Furman Provost Shields Receives Major Award
Wednesday, February 14th, 2018
Furman University Vice President for Academic Affairs and Provost George Shields is one of three professors from across the nation to be named a 2018 Cottrell Scholar TREE Award recipient.
The Transformational Research and Excellence in Education awards are presented by Research Corporation and recognize the “outstanding research and educational accomplishments” of the organization’s Cottrell Scholars. Shields, who is also a professor of chemistry at Furman, was named a Cottrell Scholar in 1994 and is the first professor from a primarily undergraduate institution to receive the TREE Award.
“This is an exceptional honor for George and for Furman,” said President Elizabeth Davis. “George is a notable scientist who has made highly significant, internationally regarded contributions to the field of computational chemistry for decades, even while serving as Furman’s provost. We’re exceptionally proud of this accomplishment and George’s continuing efforts to champion high-impact undergraduate research through The Furman Advantage and nationally.”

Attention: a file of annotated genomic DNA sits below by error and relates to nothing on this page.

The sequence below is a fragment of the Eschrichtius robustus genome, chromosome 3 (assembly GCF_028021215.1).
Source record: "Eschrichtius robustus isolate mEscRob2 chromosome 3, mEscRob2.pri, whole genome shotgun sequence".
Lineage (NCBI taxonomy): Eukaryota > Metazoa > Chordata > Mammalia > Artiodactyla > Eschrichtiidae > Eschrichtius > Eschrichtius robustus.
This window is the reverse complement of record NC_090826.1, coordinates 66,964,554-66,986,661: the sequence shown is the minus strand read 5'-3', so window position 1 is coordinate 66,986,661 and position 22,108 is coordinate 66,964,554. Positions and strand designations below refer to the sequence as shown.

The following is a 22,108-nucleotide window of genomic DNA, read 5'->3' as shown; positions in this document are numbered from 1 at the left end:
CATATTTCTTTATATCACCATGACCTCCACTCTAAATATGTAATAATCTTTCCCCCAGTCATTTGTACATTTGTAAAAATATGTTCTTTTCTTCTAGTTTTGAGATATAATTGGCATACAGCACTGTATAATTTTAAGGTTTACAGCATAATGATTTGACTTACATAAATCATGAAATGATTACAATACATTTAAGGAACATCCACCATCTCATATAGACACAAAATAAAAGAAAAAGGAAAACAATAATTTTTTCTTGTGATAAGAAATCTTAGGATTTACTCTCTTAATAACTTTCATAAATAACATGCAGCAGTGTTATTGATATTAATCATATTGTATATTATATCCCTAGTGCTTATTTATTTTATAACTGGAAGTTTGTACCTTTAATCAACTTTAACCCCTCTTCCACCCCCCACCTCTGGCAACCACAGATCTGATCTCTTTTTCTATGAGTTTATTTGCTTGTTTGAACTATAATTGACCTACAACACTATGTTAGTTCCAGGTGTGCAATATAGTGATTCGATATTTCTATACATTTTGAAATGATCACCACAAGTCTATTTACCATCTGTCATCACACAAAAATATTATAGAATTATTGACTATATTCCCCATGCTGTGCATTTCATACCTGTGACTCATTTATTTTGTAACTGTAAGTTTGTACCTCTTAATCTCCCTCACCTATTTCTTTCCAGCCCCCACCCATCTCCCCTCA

The other 2018 TREE Award winners are chemistry professors Martin Gruebele from the University of Illinois and Teri W. Odom from Northwestern University.
The TREE Award consists of an unrestricted $20,000 award sent to the awardee’s institution on behalf of the recipient’s educational and scholarly work. An additional $5,000 award is provided to the recipient to support lectures and travel to other institutions to help broadly communicate innovative research and educational accomplishments.
As Furman’s chief academic officer, Shields is responsible for the faculty and related administrative departments that support all undergraduate, graduate and continuing education programs. He came to Furman in 2016 from Bucknell University, where he served as dean of the College of Arts and Sciences and was a professor in the chemistry department. He has also taught at Armstrong Atlantic State University, Hamilton College and Lake Forest College.
Shields has a national reputation in the field of undergraduate research, having collaborated with more than 110 undergraduate students in the fields of computational chemistry, structural biochemistry and science education. He is founder and director of the Molecular Education and Research Consortium in Undergraduate Computational Chemistry, a collaboration of 27 undergraduate research teams at 25 different institutions.
Shields received the 2015 American Chemical Society Award for Research at an Undergraduate Institution, and he currently serves on the executive board of the Council on Undergraduate Research.
Shields received his bachelor’s and master’s degrees in chemistry and a doctorate in physical chemistry all from the Georgia Institute of Technology. His postdoctoral research on protein-DNA interactions at Yale University and the Howard Hughes Medical Institute was conducted in the laboratory of Professor Thomas Steitz, the 2009 Chemistry Nobel Laureate.